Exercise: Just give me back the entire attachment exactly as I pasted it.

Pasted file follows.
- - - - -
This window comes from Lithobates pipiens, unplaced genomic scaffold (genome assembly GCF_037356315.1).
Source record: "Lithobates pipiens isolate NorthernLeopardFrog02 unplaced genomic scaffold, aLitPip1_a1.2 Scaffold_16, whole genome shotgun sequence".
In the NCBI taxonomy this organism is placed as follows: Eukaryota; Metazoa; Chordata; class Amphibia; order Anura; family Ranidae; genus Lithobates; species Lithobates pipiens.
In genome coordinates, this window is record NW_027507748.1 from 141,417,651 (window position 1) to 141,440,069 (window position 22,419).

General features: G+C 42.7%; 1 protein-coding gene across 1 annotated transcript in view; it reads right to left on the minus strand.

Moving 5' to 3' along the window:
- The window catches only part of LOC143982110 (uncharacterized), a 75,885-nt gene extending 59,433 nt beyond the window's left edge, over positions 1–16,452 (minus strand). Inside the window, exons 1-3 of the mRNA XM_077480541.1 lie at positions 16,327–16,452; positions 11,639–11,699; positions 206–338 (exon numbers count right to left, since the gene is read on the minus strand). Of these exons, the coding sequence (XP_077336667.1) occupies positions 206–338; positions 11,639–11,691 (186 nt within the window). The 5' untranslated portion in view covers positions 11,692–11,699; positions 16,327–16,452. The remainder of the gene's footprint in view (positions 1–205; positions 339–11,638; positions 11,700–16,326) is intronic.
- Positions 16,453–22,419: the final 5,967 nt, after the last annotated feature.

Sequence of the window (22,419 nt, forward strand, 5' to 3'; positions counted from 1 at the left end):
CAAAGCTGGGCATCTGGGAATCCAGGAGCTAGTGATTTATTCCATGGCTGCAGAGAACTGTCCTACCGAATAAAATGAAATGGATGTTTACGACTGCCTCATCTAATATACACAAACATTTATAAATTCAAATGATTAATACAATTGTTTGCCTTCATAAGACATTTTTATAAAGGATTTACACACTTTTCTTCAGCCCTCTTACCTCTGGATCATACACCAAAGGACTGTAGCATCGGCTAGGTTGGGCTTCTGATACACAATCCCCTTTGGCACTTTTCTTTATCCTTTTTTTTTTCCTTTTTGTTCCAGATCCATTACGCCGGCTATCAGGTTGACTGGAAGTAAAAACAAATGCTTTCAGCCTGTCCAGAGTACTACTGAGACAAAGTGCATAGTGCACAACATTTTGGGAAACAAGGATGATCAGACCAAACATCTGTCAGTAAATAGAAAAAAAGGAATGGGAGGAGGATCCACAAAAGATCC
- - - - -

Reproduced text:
This window comes from Lithobates pipiens, unplaced genomic scaffold (genome assembly GCF_037356315.1).
Source record: "Lithobates pipiens isolate NorthernLeopardFrog02 unplaced genomic scaffold, aLitPip1_a1.2 Scaffold_16, whole genome shotgun sequence".
In the NCBI taxonomy this organism is placed as follows: Eukaryota; Metazoa; Chordata; class Amphibia; order Anura; family Ranidae; genus Lithobates; species Lithobates pipiens.
In genome coordinates, this window is record NW_027507748.1 from 141,417,651 (window position 1) to 141,440,069 (window position 22,419).

General features: G+C 42.7%; 1 protein-coding gene across 1 annotated transcript in view; it reads right to left on the minus strand.

Moving 5' to 3' along the window:
- The window catches only part of LOC143982110 (uncharacterized), a 75,885-nt gene extending 59,433 nt beyond the window's left edge, over positions 1–16,452 (minus strand). Inside the window, exons 1-3 of the mRNA XM_077480541.1 lie at positions 16,327–16,452; positions 11,639–11,699; positions 206–338 (exon numbers count right to left, since the gene is read on the minus strand). Of these exons, the coding sequence (XP_077336667.1) occupies positions 206–338; positions 11,639–11,691 (186 nt within the window). The 5' untranslated portion in view covers positions 11,692–11,699; positions 16,327–16,452. The remainder of the gene's footprint in view (positions 1–205; positions 339–11,638; positions 11,700–16,326) is intronic.
- Positions 16,453–22,419: the final 5,967 nt, after the last annotated feature.

Sequence of the window (22,419 nt, forward strand, 5' to 3'; positions counted from 1 at the left end):
CAAAGCTGGGCATCTGGGAATCCAGGAGCTAGTGATTTATTCCATGGCTGCAGAGAACTGTCCTACCGAATAAAATGAAATGGATGTTTACGACTGCCTCATCTAATATACACAAACATTTATAAATTCAAATGATTAATACAATTGTTTGCCTTCATAAGACATTTTTATAAAGGATTTACACACTTTTCTTCAGCCCTCTTACCTCTGGATCATACACCAAAGGACTGTAGCATCGGCTAGGTTGGGCTTCTGATACACAATCCCCTTTGGCACTTTTCTTTATCCTTTTTTTTTTCCTTTTTGTTCCAGATCCATTACGCCGGCTATCAGGTTGACTGGAAGTAAAAACAAATGCTTTCAGCCTGTCCAGAGTACTACTGAGACAAAGTGCATAGTGCACAACATTTTGGGAAACAAGGATGATCAGACCAAACATCTGTCAGTAAATAGAAAAAAAGGAATGGGAGGAGGATCCACAAAAGATCC